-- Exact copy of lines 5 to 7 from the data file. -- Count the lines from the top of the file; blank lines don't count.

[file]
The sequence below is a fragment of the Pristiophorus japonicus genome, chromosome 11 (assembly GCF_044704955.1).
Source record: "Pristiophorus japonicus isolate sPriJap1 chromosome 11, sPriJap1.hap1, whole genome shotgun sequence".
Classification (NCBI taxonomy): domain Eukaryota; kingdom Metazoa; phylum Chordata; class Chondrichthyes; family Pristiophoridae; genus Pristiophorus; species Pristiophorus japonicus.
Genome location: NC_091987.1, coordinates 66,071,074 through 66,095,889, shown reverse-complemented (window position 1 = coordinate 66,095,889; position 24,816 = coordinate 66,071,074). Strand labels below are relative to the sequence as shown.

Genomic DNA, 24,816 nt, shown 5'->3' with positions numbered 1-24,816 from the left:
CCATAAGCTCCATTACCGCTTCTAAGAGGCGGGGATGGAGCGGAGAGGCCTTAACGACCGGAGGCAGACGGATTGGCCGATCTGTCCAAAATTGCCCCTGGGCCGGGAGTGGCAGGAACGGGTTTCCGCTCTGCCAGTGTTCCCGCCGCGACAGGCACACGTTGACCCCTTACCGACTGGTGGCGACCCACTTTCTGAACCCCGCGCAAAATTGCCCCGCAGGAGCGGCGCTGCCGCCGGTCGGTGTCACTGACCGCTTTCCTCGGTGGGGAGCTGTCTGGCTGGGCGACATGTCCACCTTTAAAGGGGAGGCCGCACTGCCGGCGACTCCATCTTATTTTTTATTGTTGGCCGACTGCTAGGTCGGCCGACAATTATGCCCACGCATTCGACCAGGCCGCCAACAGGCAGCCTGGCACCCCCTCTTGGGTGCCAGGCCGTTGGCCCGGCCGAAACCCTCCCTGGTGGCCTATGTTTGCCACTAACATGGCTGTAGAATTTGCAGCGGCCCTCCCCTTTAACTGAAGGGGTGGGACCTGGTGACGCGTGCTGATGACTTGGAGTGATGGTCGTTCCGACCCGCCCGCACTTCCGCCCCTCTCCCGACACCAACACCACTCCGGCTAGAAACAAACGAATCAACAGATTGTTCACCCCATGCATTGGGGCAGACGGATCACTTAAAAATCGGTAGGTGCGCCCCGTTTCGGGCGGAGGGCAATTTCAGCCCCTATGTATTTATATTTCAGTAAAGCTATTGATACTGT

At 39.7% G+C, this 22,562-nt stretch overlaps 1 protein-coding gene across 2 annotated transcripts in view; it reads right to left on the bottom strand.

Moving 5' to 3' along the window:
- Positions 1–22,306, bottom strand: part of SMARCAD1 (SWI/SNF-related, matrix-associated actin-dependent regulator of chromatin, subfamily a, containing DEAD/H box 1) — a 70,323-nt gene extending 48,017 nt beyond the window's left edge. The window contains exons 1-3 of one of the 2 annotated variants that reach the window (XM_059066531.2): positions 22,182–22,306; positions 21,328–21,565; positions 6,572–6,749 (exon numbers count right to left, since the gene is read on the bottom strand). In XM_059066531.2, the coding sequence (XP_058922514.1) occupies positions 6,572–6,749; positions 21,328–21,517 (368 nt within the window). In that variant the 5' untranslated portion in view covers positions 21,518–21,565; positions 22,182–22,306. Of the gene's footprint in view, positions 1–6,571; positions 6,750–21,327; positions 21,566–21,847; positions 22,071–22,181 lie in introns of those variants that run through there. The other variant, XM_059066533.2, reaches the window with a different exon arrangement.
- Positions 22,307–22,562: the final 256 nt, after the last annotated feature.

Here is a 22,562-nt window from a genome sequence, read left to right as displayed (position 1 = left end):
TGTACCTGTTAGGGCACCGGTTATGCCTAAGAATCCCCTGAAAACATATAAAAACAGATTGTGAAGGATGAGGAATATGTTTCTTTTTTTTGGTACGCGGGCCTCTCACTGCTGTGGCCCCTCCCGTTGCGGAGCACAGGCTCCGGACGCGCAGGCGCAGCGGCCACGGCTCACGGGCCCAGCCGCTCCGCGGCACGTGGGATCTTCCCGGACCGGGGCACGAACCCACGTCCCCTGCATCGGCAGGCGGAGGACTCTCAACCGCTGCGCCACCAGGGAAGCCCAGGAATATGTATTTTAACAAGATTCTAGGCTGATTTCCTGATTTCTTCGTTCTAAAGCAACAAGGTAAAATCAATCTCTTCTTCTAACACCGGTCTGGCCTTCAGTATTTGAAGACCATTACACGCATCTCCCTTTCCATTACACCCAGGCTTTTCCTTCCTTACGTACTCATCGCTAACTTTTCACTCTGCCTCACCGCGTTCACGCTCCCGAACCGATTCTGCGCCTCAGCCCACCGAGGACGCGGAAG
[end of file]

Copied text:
Genomic DNA, 24,816 nt, shown 5'->3' with positions numbered 1-24,816 from the left:
CCATAAGCTCCATTACCGCTTCTAAGAGGCGGGGATGGAGCGGAGAGGCCTTAACGACCGGAGGCAGACGGATTGGCCGATCTGTCCAAAATTGCCCCTGGGCCGGGAGTGGCAGGAACGGGTTTCCGCTCTGCCAGTGTTCCCGCCGCGACAGGCACACGTTGACCCCTTACCGACTGGTGGCGACCCACTTTCTGAACCCCGCGCAAAATTGCCCCGCAGGAGCGGCGCTGCCGCCGGTCGGTGTCACTGACCGCTTTCCTCGGTGGGGAGCTGTCTGGCTGGGCGACATGTCCACCTTTAAAGGGGAGGCCGCACTGCCGGCGACTCCATCTTATTTTTTATTGTTGGCCGACTGCTAGGTCGGCCGACAATTATGCCCACGCATTCGACCAGGCCGCCAACAGGCAGCCTGGCACCCCCTCTTGGGTGCCAGGCCGTTGGCCCGGCCGAAACCCTCCCTGGTGGCCTATGTTTGCCACTAACATGGCTGTAGAATTTGCAGCGGCCCTCCCCTTTAACTGAAGGGGTGGGACCTGGTGACGCGTGCTGATGACTTGGAGTGATGGTCGTTCCGACCCGCCCGCACTTCCGCCCCTCTCCCGACACCAACACCACTCCGGCTAGAAACAAACGAATCAACAGATTGTTCACCCCATGCATTGGGGCAGACGGATCACTTAAAAATCGGTAGGTGCGCCCCGTTTCGGGCGGAGGGCAATTTCAGCCCCTATGTATTTATATTTCAGTAAAGCTATTGATACTGT

At 39.7% G+C, this 22,562-nt stretch overlaps 1 protein-coding gene across 2 annotated transcripts in view; it reads right to left on the bottom strand.